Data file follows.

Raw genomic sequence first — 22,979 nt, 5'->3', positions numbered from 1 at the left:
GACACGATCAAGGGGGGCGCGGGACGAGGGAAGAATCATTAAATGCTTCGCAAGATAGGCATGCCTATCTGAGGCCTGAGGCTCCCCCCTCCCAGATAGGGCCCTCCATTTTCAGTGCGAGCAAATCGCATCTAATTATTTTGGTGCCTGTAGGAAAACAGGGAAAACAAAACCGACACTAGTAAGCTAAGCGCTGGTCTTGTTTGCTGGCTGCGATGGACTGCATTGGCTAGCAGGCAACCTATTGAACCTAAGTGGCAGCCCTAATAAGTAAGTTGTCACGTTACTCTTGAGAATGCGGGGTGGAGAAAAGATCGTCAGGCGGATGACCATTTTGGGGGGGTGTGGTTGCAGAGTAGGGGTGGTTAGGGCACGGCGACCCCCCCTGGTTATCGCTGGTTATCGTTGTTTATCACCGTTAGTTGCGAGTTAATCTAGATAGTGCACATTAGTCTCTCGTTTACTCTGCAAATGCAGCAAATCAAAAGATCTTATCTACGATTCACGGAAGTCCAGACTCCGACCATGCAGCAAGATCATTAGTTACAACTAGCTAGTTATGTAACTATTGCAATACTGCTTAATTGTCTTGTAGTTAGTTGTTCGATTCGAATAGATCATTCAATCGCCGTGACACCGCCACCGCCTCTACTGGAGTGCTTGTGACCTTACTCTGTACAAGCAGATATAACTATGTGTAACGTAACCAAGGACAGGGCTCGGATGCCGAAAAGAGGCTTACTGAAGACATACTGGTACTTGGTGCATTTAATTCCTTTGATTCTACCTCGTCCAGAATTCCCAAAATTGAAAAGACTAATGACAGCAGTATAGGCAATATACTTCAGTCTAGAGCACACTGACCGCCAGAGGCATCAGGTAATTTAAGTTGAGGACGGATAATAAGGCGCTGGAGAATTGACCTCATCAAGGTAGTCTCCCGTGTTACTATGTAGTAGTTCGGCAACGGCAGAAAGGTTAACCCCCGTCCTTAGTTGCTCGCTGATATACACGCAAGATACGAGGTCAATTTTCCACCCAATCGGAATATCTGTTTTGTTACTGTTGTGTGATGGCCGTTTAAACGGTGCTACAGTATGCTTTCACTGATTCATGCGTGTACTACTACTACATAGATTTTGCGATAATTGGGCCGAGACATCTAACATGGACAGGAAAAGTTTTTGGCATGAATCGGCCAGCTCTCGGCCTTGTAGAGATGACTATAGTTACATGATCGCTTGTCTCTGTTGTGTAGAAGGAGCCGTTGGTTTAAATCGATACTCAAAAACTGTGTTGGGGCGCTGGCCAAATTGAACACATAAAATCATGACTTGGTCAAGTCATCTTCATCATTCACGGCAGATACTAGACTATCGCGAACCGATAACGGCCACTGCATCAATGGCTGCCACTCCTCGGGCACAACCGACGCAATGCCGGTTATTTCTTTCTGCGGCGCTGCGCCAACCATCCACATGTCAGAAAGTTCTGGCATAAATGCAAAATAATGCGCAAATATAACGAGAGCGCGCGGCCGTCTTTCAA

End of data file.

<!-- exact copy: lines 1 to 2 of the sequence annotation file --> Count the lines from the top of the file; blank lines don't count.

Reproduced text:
Raw genomic sequence first — 22,979 nt, 5'->3', positions numbered from 1 at the left:
GACACGATCAAGGGGGGCGCGGGACGAGGGAAGAATCATTAAATGCTTCGCAAGATAGGCATGCCTATCTGAGGCCTGAGGCTCCCCCCTCCCAGATAGGGCCCTCCATTTTCAGTGCGAGCAAATCGCATCTAATTATTTTGGTGCCTGTAGGAAAACAGGGAAAACAAAACCGACACTAGTAAGCTAAGCGCTGGTCTTGTTTGCTGGCTGCGATGGACTGCATTGGCTAGCAGGCAACCTATTGAACCTAAGTGGCAGCCCTAATAAGTAAGTTGTCACGTTACTCTTGAGAATGCGGGGTGGAGAAAAGATCGTCAGGCGGATGACCATTTTGGGGGGGTGTGGTTGCAGAGTAGGGGTGGTTAGGGCACGGCGACCCCCCCTGGTTATCGCTGGTTATCGTTGTTTATCACCGTTAGTTGCGAGTTAATCTAGATAGTGCACATTAGTCTCTCGTTTACTCTGCAAATGCAGCAAATCAAAAGATCTTATCTACGATTCACGGAAGTCCAGACTCCGACCATGCAGCAAGATCATTAGTTACAACTAGCTAGTTATGTAACTATTGCAATACTGCTTAATTGTCTTGTAGTTAGTTGTTCGATTCGAATAGATCATTCAATCGCCGTGACACCGCCACCGCCTCTACTGGAGTGCTTGTGACCTTACTCTGTACAAGCAGATATAACTATGTGTAACGTAACCAAGGACAGGGCTCGGATGCCGAAAAGAGGCTTACTGAAGACATACTGGTACTTGGTGCATTTAATTCCTTTGATTCTACCTCGTCCAGAATTCCCAAAATTGAAAAGACTAATGACAGCAGTATAGGCAATATACTTCAGTCTAGAGCACACTGACCGCCAGAGGCATCAGGTAATTTAAGTTGAGGACGGATAATAAGGCGCTGGAGAATTGACCTCATCAAGGTAGTCTCCCGTGTTACTATGTAGTAGTTCGGCAACGGCAGAAAGGTTAACCCCCGTCCTTAGTTGCTCGCTGATATACACGCAAGATACGAGGTCAATTTTCCACCCAATCGGAATATCTGTTTTGTTACTGTTGTGTGATGGCCGTTTAAACGGTGCTACAGTATGCTTTCACTGATTCATGCGTGTACTACTACTACATAGATTTTGCGATAATTGGGCCGAGACATCTAACATGGACAGGAAAAGTTTTTGGCATGAATCGGCCAGCTCTCGGCCTTGTAGAGATGACTATAGTTACATGATCGCTTGTCTCTGTTGTGTAGAAGGAGCCGTTGGTTTAAATCGATACTCAAAAACTGTGTTGGGGCGCTGGCCAAATTGAACACATAAAATCATGACTTGGTCAAGTCATCTTCATCATTCACGGCAGATACTAGACTATCGCGAACCGATAACGGCCACTGCATCAATGGCTGCCACTCCTCGGGCACAACCGACGCAATGCCGGTTATTTCTTTCTGCGGCGCTGCGCCAACCATCCACATGTCAGAAAGTTCTGGCATAAATGCAAAATAATGCGCAAATATAACGAGAGCGCGCGGCCGTCTTTCAA